Shooting large format film for the first time
Here’s an 8-minute video by photographer Irene Rudnyk with a behind-the-scenes look at her first experience in shooting portraits using a large format camera.
Rudnyk used two large format monorail cameras: the Combo SCII RS 4×5 and the Eastman View 8×10. With large format cameras, each shot is made with a slow and relatively tedious process. The film is put into a holder and slid into the camera, exposed, and then removed under the safety of a dark cover.
Large format photographers tend to favor the cameras for the high-quality images they produce (thanks to the sheer size of the film) as well as the amazingly shallow depth of field they’re capable of producing.
Before exposing the film, Rudnyk shoots a Polaroid image with the camera to be sure that everything it how she wants it.
She also really likes the tilt-shift feature of the Combo SCII RS 4×5, since you can tilt the front of the camera to bend the focal plane. That produces some very nice results:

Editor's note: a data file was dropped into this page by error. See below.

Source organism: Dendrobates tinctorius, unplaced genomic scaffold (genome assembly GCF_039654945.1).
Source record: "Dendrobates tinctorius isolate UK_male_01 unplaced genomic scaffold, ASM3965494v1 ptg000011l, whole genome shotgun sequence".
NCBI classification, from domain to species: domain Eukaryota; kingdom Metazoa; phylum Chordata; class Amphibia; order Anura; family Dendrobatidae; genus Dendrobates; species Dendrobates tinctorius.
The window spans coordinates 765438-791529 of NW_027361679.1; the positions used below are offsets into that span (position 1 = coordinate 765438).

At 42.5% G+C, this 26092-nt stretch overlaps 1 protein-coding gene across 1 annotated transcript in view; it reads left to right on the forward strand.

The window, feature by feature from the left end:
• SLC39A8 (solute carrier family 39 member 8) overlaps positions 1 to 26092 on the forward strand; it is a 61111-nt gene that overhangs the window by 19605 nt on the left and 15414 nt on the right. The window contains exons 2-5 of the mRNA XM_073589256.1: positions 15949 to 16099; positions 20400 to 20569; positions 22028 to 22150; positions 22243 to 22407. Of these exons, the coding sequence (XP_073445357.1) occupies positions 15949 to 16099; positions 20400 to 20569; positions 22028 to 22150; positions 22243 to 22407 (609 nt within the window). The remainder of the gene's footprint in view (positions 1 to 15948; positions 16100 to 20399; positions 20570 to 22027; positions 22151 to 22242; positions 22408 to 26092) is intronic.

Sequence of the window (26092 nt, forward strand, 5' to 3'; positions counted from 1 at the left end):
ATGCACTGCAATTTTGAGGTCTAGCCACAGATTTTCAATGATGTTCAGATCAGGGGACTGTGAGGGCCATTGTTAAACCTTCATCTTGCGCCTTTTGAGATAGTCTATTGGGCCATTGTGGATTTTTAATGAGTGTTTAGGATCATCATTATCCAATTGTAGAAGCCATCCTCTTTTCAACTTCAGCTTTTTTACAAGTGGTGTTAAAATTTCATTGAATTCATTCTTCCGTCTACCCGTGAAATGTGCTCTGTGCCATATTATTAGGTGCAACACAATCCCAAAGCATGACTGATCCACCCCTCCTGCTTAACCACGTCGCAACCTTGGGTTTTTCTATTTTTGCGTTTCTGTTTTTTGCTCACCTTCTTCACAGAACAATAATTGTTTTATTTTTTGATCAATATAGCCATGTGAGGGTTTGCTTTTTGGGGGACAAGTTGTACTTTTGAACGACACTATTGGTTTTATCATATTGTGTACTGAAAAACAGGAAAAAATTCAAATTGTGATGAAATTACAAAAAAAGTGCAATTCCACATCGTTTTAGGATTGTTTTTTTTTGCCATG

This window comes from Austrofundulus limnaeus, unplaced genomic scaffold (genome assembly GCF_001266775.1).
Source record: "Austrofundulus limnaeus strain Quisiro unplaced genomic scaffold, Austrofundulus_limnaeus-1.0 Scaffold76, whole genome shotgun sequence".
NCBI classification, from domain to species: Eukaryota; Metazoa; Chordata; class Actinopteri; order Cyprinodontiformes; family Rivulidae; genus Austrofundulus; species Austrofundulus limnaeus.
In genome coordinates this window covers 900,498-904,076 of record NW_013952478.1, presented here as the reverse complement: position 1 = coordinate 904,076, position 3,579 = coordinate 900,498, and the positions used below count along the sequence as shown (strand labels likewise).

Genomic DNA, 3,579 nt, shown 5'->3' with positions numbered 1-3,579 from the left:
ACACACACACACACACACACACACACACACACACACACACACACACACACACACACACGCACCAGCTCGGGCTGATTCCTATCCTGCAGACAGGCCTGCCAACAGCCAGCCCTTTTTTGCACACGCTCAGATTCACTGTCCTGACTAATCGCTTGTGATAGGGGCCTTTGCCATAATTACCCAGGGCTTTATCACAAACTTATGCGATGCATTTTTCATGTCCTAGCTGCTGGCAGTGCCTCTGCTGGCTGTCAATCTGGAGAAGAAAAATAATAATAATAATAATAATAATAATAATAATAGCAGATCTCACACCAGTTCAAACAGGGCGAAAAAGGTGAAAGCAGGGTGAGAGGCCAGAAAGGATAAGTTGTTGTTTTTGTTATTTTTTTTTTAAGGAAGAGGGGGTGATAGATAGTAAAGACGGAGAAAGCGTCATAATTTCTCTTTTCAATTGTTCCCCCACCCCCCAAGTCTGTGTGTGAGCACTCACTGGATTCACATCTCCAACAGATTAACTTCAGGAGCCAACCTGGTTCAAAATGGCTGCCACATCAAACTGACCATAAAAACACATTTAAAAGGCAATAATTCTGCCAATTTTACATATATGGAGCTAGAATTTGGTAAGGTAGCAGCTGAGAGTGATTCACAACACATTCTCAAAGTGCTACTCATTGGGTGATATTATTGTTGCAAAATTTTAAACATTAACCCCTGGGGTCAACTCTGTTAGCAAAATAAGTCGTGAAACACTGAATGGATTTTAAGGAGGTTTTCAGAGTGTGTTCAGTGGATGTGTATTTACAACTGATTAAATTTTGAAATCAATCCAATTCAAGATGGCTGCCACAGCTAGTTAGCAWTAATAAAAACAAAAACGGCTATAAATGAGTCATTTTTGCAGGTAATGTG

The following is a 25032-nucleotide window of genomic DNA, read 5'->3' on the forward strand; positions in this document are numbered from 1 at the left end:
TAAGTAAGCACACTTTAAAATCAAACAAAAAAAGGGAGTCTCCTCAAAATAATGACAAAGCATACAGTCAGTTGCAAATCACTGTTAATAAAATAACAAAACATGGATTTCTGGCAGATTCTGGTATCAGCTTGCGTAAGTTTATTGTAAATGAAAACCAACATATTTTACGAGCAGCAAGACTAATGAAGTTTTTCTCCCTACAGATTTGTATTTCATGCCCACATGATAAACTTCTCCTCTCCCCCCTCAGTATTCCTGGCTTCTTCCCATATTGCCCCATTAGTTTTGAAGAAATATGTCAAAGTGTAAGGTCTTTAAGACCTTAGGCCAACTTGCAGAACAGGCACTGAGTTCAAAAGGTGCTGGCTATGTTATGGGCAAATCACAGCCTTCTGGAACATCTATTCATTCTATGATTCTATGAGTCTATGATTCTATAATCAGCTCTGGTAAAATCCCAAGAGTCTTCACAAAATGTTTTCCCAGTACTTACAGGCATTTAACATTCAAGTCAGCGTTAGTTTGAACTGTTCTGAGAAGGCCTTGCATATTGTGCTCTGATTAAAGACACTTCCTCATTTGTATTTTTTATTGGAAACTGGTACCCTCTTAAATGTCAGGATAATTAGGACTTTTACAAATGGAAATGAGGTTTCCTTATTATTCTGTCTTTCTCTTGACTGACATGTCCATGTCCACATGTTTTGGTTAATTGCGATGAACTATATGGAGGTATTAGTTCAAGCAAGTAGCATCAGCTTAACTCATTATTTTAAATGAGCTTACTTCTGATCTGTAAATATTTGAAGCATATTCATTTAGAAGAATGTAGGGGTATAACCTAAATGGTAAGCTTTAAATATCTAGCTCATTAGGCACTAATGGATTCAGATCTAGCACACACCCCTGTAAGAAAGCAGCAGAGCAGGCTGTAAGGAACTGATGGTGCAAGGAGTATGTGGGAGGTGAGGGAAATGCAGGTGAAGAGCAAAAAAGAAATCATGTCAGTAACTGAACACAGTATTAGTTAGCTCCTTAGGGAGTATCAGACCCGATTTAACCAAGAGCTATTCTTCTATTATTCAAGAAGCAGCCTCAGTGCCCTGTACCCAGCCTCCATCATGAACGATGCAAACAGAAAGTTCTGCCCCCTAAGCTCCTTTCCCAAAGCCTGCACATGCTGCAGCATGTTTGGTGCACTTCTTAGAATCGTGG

Rudnyk then switches to the Eastman View, which is over 100 years old (and can’t do tilt-shift).
It produced some really gorgeous results:
To finish off, Rudnyk shot some frames using 8×10 Ilford multigrade photo paper, a cheaper alternative to the usual negatives.
And then with Ilford positive paper:
The film processing process takes longer for large format film than medium format, but it’s pretty similar otherwise.
A really neat trick that Rudnyk used was to photograph the negative on her iPhone and then invert the colors using the Photoshop app. This allowed her to preview what it was going to look like.
The negatives are then scanned and uploading to the computer, where they’re later converted to normal colors.